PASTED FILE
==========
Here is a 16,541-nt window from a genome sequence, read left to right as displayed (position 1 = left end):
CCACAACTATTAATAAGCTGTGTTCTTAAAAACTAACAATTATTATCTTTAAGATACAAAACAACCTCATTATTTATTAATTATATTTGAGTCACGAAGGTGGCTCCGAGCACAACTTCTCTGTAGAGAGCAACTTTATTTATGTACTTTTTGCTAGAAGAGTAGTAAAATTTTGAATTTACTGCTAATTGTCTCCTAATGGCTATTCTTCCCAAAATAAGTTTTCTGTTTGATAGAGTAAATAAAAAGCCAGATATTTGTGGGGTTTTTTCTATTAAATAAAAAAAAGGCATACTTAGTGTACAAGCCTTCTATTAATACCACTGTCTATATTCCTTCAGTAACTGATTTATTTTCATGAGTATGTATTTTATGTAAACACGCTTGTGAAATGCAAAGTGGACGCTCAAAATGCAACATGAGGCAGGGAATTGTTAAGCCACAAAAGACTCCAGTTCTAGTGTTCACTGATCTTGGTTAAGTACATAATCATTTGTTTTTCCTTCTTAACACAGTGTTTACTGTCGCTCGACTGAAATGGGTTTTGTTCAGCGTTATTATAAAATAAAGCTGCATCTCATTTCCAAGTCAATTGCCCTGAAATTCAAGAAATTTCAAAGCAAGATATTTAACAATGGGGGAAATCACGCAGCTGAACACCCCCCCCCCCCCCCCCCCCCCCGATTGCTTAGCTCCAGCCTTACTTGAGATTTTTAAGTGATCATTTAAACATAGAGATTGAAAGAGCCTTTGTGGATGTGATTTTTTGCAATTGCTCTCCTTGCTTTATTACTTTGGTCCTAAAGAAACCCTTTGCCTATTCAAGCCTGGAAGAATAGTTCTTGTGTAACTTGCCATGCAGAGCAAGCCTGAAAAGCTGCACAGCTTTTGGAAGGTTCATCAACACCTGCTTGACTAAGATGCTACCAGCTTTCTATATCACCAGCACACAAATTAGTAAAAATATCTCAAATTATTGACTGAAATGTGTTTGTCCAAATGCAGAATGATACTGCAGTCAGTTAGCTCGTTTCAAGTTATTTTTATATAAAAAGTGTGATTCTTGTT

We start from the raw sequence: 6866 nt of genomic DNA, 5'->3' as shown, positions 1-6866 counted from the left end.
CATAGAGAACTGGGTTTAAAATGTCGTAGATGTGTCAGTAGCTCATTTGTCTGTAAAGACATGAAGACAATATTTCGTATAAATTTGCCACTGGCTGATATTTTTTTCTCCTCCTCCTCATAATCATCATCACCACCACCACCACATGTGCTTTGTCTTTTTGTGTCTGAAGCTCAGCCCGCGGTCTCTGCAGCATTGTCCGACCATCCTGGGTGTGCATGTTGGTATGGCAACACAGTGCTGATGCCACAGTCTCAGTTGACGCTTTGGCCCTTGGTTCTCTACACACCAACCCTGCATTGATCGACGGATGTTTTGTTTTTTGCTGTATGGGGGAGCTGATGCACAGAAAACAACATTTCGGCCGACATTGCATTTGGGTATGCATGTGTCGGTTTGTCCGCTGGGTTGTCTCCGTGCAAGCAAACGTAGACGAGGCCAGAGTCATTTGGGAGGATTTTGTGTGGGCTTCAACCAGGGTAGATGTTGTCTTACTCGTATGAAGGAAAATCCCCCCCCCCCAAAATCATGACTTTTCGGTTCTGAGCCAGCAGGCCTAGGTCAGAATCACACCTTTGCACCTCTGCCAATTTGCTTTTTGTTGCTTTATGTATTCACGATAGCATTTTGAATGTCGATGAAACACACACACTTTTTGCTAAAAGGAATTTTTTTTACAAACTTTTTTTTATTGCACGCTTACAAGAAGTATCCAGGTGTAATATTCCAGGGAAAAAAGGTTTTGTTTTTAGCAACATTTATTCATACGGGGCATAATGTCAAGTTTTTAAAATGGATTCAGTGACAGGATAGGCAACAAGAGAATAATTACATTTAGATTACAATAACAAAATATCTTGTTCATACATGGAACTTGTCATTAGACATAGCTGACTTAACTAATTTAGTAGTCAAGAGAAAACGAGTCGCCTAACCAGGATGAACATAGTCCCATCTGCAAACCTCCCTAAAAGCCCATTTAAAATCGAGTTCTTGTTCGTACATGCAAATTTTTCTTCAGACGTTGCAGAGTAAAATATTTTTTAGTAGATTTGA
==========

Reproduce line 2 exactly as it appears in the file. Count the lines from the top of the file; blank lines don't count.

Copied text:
CCACAACTATTAATAAGCTGTGTTCTTAAAAACTAACAATTATTATCTTTAAGATACAAAACAACCTCATTATTTATTAATTATATTTGAGTCACGAAGGTGGCTCCGAGCACAACTTCTCTGTAGAGAGCAACTTTATTTATGTACTTTTTGCTAGAAGAGTAGTAAAATTTTGAATTTACTGCTAATTGTCTCCTAATGGCTATTCTTCCCAAAATAAGTTTTCTGTTTGATAGAGTAAATAAAAAGCCAGATATTTGTGGGGTTTTTTCTATTAAATAAAAAAAAGGCATACTTAGTGTACAAGCCTTCTATTAATACCACTGTCTATATTCCTTCAGTAACTGATTTATTTTCATGAGTATGTATTTTATGTAAACACGCTTGTGAAATGCAAAGTGGACGCTCAAAATGCAACATGAGGCAGGGAATTGTTAAGCCACAAAAGACTCCAGTTCTAGTGTTCACTGATCTTGGTTAAGTACATAATCATTTGTTTTTCCTTCTTAACACAGTGTTTACTGTCGCTCGACTGAAATGGGTTTTGTTCAGCGTTATTATAAAATAAAGCTGCATCTCATTTCCAAGTCAATTGCCCTGAAATTCAAGAAATTTCAAAGCAAGATATTTAACAATGGGGGAAATCACGCAGCTGAACACCCCCCCCCCCCCCCCCCCCCCCGATTGCTTAGCTCCAGCCTTACTTGAGATTTTTAAGTGATCATTTAAACATAGAGATTGAAAGAGCCTTTGTGGATGTGATTTTTTGCAATTGCTCTCCTTGCTTTATTACTTTGGTCCTAAAGAAACCCTTTGCCTATTCAAGCCTGGAAGAATAGTTCTTGTGTAACTTGCCATGCAGAGCAAGCCTGAAAAGCTGCACAGCTTTTGGAAGGTTCATCAACACCTGCTTGACTAAGATGCTACCAGCTTTCTATATCACCAGCACACAAATTAGTAAAAATATCTCAAATTATTGACTGAAATGTGTTTGTCCAAATGCAGAATGATACTGCAGTCAGTTAGCTCGTTTCAAGTTATTTTTATATAAAAAGTGTGATTCTTGTT